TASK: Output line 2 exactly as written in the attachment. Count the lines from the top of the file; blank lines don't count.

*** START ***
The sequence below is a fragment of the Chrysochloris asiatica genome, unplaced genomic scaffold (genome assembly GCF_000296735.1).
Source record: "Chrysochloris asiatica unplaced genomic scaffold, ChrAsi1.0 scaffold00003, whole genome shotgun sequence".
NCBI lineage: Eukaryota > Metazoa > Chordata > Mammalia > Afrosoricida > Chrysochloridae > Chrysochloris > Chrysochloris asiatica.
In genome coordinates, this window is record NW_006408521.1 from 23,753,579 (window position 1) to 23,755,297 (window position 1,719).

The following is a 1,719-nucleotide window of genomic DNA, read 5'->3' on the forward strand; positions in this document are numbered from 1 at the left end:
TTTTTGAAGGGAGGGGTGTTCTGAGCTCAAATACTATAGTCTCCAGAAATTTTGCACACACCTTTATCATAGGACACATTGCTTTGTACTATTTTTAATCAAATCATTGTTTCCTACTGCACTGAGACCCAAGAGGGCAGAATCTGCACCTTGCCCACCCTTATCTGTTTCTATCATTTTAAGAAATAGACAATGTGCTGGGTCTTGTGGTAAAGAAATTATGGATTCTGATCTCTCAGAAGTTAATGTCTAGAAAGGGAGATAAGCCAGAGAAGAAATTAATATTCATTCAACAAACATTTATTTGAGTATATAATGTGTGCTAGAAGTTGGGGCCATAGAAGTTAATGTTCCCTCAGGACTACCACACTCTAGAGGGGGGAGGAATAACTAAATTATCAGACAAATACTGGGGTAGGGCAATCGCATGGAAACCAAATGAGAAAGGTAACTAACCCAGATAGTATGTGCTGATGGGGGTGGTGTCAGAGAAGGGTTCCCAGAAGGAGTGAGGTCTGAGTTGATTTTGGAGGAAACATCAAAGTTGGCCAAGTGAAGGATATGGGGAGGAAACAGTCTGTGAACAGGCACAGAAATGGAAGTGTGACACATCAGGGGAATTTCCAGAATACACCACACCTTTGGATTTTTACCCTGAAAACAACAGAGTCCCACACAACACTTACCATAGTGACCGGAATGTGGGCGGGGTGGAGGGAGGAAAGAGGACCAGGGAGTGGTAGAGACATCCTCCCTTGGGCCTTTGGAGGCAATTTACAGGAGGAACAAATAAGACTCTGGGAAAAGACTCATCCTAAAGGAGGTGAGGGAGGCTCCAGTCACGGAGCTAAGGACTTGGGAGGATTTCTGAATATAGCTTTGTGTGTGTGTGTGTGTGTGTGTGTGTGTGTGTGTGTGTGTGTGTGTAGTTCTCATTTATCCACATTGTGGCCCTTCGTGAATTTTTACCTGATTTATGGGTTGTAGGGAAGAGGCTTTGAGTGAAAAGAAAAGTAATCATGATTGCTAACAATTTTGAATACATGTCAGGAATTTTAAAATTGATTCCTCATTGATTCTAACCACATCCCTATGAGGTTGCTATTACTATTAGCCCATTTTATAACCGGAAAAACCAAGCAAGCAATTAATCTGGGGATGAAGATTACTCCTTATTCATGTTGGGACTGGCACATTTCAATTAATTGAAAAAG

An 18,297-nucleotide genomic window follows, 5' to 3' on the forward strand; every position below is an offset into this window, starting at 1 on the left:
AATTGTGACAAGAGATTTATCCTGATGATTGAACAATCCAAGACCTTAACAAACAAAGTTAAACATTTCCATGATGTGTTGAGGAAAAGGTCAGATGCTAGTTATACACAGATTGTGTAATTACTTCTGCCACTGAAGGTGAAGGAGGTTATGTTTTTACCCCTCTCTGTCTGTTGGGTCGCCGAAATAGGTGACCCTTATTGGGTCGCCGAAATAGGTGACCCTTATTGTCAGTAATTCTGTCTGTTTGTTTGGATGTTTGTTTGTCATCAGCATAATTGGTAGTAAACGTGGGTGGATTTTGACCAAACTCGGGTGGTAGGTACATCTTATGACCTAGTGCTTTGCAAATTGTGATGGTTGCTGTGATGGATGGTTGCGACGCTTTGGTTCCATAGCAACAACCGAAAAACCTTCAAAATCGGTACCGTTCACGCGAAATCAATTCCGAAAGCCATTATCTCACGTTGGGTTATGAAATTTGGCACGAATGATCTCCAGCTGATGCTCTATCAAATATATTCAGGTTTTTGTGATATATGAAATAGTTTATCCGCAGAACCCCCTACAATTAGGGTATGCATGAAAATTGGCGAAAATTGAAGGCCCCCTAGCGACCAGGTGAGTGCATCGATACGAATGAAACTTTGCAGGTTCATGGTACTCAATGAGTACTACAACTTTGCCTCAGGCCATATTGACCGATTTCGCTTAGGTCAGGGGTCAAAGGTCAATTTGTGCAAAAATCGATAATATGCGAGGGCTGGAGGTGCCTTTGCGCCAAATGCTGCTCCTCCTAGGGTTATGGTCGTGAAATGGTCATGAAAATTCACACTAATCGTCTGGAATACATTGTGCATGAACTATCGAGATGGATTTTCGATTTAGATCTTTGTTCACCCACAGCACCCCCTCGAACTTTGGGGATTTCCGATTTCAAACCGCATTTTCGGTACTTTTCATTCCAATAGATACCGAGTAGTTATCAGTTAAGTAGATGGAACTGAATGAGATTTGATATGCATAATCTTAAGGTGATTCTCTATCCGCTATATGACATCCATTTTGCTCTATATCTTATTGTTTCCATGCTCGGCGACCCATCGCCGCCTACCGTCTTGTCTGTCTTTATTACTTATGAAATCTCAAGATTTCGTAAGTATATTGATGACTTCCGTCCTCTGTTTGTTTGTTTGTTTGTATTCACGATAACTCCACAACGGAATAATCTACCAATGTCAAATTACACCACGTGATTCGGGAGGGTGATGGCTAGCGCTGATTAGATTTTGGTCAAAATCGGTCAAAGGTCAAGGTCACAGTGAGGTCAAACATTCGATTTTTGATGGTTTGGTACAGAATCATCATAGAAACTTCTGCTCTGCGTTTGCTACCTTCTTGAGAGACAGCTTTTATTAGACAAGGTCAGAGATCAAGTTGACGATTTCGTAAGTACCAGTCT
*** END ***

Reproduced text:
Source record: "Chrysochloris asiatica unplaced genomic scaffold, ChrAsi1.0 scaffold00003, whole genome shotgun sequence".